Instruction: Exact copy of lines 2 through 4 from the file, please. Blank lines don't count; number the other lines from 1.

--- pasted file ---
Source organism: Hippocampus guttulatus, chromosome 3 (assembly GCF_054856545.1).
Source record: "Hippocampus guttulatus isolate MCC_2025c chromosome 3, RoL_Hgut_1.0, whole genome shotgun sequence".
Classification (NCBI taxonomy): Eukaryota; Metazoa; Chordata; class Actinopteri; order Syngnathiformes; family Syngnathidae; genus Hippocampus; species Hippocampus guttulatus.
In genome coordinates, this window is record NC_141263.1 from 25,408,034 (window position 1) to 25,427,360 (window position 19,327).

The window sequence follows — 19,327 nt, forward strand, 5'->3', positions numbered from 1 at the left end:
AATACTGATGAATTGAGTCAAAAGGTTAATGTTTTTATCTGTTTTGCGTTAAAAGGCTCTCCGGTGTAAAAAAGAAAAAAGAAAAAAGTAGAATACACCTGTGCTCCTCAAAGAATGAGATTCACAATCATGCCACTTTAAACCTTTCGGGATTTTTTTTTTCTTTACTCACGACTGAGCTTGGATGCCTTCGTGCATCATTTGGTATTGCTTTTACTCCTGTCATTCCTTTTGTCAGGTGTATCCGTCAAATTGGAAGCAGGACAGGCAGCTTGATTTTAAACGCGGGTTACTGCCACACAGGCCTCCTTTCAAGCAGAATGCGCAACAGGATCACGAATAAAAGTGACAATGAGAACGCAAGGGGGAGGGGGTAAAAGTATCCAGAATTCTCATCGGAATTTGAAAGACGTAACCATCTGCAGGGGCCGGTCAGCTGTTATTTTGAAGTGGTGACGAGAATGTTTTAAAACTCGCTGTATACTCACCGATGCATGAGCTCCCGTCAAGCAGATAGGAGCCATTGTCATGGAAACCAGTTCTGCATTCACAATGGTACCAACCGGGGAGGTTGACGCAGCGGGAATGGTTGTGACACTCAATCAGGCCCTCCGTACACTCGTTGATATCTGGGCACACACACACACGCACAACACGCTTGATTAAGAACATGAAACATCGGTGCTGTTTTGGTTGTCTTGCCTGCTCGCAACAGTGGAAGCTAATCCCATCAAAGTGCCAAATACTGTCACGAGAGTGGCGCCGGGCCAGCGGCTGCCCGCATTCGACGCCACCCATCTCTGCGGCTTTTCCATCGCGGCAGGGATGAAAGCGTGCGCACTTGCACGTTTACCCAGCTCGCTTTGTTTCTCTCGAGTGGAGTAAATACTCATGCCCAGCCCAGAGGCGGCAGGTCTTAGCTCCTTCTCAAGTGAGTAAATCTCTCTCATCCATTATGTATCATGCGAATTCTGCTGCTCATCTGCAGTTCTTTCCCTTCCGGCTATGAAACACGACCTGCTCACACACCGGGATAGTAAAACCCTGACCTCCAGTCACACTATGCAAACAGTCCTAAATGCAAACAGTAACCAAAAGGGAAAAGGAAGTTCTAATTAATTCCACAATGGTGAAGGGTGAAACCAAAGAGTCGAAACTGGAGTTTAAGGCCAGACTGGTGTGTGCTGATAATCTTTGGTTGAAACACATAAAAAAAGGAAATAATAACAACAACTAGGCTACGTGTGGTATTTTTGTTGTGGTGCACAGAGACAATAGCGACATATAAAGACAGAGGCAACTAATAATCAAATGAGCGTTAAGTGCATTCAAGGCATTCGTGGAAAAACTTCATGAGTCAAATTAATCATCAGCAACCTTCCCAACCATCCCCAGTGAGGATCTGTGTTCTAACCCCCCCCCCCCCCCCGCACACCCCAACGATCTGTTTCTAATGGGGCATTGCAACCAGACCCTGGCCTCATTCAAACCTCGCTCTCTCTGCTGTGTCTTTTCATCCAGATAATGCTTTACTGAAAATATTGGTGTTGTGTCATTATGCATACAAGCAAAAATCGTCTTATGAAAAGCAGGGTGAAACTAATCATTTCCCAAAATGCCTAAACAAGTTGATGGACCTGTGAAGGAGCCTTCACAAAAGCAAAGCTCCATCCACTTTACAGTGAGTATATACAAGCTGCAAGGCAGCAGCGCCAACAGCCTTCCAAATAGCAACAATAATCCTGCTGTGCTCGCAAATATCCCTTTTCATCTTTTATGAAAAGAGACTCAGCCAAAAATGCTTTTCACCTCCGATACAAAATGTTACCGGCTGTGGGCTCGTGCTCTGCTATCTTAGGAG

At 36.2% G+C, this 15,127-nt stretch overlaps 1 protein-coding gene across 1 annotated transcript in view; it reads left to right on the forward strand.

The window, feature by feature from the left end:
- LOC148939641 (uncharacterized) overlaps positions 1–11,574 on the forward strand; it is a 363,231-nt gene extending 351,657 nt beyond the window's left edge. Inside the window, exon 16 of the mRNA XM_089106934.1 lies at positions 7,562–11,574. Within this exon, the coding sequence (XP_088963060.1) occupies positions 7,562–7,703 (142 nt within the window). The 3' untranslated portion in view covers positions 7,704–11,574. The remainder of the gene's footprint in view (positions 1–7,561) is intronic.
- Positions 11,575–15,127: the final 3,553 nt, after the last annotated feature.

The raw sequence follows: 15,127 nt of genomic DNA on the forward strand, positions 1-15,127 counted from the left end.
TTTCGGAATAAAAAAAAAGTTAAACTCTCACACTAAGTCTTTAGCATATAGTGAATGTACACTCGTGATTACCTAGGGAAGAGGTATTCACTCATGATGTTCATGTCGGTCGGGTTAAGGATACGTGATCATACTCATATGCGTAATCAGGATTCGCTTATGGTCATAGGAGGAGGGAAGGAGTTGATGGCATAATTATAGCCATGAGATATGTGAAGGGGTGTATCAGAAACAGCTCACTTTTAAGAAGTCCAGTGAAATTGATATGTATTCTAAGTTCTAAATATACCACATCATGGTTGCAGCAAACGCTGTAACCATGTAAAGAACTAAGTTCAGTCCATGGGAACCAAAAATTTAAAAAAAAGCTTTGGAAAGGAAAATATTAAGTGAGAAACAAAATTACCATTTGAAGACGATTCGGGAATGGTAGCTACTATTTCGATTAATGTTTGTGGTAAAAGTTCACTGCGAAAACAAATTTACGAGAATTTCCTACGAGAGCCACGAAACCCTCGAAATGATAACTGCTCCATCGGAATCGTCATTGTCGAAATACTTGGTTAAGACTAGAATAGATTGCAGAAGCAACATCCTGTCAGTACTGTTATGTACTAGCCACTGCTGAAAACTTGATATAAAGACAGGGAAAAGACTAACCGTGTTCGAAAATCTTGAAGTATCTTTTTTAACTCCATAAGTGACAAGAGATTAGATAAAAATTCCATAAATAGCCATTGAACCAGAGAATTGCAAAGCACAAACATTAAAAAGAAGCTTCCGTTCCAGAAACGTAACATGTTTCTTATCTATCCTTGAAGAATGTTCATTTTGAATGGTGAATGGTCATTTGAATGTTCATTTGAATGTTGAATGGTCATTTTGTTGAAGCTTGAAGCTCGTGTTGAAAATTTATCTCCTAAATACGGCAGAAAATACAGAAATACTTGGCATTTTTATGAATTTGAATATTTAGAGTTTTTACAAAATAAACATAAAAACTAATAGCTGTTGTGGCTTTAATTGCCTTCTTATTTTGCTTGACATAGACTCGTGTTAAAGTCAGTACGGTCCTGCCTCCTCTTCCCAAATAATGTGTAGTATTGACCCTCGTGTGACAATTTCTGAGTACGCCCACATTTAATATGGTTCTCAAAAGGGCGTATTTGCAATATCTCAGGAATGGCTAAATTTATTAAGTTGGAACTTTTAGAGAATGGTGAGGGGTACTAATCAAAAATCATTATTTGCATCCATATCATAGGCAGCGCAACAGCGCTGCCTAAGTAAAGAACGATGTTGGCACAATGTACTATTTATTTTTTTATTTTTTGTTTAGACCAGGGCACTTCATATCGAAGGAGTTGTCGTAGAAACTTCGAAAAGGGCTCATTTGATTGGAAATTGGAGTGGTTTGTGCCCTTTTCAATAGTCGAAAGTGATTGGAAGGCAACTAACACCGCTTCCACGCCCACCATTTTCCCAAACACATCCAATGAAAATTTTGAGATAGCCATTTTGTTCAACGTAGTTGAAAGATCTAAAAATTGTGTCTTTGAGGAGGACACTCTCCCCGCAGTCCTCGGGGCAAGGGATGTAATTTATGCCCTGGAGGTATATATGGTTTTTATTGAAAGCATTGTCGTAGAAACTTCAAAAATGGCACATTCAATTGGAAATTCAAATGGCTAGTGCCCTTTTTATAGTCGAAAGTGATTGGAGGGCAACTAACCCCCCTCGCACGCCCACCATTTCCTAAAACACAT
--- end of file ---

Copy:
Source record: "Hippocampus guttulatus isolate MCC_2025c chromosome 3, RoL_Hgut_1.0, whole genome shotgun sequence".
Classification (NCBI taxonomy): Eukaryota; Metazoa; Chordata; class Actinopteri; order Syngnathiformes; family Syngnathidae; genus Hippocampus; species Hippocampus guttulatus.
In genome coordinates, this window is record NC_141263.1 from 25,408,034 (window position 1) to 25,427,360 (window position 19,327).